Film Fund-amentals: Year-End Tallies

Courtesy of Box Office Mojo, we now have the official (more or less) tally of the year’s top ten films. What does this top ten list tell us?

  1. The Dark Knight — $530.8 million (estimated budget $185 million)
  2. Iron Man — $318.3 million (estimated budget $140 million)
  3. Indiana Jones and the Kingdom of the Crystal Skull — $317 million (estimated budget $185 million)
  4. Hancock — $227.9 million (estimated budget $150 million)
  5. WALL-E — $223.8 million (estimated budget $180 million)
  6. Kung Fu Panda — $215.4 million (estimated budget $130)
  7. Madagascar: Escape 2 Africa — $174.9 million (estimated budget $150 million)
  8. Twilight — $167.3 million (estimated budget $37 million)
  9. Quantum of Solace — $164.3 million (estimated budget $225 million)
  10. Dr. Seuss’ Horton Hears a Who! — $154.5 million (estimated budget $85 million)

Observations that occur to me:

  • Some comic book-based movies can make a lot of money.
  • They cost an arm, a leg and three kidneys to produce.
  • When you spend roughly $150 million to $200 million, forget about making any money at the box office. At best, you might barely break even. The rest is dependent upon TV, DVD and foreign distribution.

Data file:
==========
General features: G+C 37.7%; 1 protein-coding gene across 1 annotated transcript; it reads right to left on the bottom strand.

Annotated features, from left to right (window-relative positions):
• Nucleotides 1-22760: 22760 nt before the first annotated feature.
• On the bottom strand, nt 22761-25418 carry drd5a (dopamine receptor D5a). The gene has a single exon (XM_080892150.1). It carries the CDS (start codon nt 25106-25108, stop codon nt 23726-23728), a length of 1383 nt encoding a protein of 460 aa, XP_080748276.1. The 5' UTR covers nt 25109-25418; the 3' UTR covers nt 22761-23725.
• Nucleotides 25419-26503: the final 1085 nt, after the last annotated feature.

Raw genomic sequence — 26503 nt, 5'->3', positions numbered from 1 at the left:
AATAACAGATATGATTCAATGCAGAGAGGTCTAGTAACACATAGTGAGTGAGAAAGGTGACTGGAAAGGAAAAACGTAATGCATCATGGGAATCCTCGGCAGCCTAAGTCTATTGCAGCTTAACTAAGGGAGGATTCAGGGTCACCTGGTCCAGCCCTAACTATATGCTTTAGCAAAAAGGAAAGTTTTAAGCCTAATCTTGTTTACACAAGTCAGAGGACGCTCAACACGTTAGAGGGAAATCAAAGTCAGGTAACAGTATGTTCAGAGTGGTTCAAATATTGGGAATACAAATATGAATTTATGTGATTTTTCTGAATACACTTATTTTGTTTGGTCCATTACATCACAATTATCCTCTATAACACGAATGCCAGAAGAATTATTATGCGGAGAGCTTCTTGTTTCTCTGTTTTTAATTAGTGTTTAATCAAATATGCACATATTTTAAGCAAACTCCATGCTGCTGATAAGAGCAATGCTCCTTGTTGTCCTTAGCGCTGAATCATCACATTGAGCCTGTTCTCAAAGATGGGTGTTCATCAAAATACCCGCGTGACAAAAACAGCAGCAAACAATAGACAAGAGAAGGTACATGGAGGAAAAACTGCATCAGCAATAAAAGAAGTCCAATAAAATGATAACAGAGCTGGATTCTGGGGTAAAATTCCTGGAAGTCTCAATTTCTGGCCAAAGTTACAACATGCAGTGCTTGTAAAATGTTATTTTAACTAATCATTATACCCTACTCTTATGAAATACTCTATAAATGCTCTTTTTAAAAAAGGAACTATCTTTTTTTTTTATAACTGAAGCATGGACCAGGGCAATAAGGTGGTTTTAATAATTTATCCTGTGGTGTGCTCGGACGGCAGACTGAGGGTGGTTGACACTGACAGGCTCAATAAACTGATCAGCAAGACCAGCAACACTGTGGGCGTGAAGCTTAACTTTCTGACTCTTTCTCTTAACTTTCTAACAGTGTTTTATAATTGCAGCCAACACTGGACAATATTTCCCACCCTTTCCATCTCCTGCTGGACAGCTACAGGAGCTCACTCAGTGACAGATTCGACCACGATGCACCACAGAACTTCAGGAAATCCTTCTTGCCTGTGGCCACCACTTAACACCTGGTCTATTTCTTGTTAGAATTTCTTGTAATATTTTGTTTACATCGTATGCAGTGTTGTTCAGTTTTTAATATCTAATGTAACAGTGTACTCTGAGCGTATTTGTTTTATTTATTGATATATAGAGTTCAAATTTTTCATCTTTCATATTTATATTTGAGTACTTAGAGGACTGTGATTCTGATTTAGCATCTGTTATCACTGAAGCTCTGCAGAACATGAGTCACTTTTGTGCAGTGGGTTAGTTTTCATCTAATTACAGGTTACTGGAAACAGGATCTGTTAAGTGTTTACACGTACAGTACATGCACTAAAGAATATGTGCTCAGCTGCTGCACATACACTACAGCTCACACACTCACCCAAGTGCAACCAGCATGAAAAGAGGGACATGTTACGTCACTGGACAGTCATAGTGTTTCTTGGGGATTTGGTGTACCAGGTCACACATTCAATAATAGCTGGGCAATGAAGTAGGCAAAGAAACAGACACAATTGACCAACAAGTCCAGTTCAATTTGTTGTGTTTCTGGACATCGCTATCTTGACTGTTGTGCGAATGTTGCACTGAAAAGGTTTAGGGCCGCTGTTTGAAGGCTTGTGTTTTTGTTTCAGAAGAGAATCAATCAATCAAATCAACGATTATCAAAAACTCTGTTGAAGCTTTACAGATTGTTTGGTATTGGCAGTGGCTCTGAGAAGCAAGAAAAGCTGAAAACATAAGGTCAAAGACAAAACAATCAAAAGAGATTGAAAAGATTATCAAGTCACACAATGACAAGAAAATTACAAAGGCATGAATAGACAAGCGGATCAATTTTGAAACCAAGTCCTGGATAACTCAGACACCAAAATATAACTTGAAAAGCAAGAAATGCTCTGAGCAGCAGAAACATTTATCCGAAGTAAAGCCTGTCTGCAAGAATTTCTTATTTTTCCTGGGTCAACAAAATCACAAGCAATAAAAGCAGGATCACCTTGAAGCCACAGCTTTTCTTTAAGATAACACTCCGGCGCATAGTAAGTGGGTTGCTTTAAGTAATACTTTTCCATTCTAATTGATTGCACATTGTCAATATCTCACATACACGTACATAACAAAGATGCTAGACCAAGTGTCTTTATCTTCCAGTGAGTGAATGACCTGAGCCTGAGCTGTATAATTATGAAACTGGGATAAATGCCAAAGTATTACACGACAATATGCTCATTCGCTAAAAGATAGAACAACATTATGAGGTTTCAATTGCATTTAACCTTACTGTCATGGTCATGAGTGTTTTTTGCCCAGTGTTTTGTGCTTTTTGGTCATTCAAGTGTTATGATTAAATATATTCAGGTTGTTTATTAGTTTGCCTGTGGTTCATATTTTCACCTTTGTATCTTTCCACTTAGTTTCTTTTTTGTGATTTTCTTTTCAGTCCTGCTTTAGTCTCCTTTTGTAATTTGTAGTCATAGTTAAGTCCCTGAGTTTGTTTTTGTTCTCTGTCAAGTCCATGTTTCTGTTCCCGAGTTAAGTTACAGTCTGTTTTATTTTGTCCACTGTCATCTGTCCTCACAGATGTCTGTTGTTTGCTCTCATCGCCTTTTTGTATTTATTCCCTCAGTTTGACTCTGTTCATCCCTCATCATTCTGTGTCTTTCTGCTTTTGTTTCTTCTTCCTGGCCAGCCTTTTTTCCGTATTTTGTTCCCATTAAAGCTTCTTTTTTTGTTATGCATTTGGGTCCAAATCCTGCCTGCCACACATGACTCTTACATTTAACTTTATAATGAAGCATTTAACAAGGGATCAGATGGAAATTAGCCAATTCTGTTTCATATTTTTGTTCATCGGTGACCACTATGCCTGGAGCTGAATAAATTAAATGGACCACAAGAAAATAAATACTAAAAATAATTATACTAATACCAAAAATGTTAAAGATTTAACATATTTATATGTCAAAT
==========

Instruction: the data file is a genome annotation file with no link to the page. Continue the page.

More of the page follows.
• Even then, it’s a long way to go just to make the rough equivalent of $1.50 in profit.
  • Most of these films are geared toward an audience of males between the ages of 12 to 25. Yet that audience appears to have a limit to how far it can be pushed. The two most successful films on this list are generally felt to have had a broader cross-over appeal in terms of gender and age range.
  • Like the book series it is based on, Twilight was a modest production geared toward an audience of teenage girls. It is the only film on the list that makes any sense in terms of a logical profit margin.
  • So naturally, Hollywood is ready to produce more films made in the $150 to $200 million range and targeted at teenage boys.

The reason there is no business like show business is simply because you can’t run a business this way. You couldn’t even run a casino this way. Experience strongly suggests that something is about to go bust in the business and a new financial model is needed.

— Dennis Toth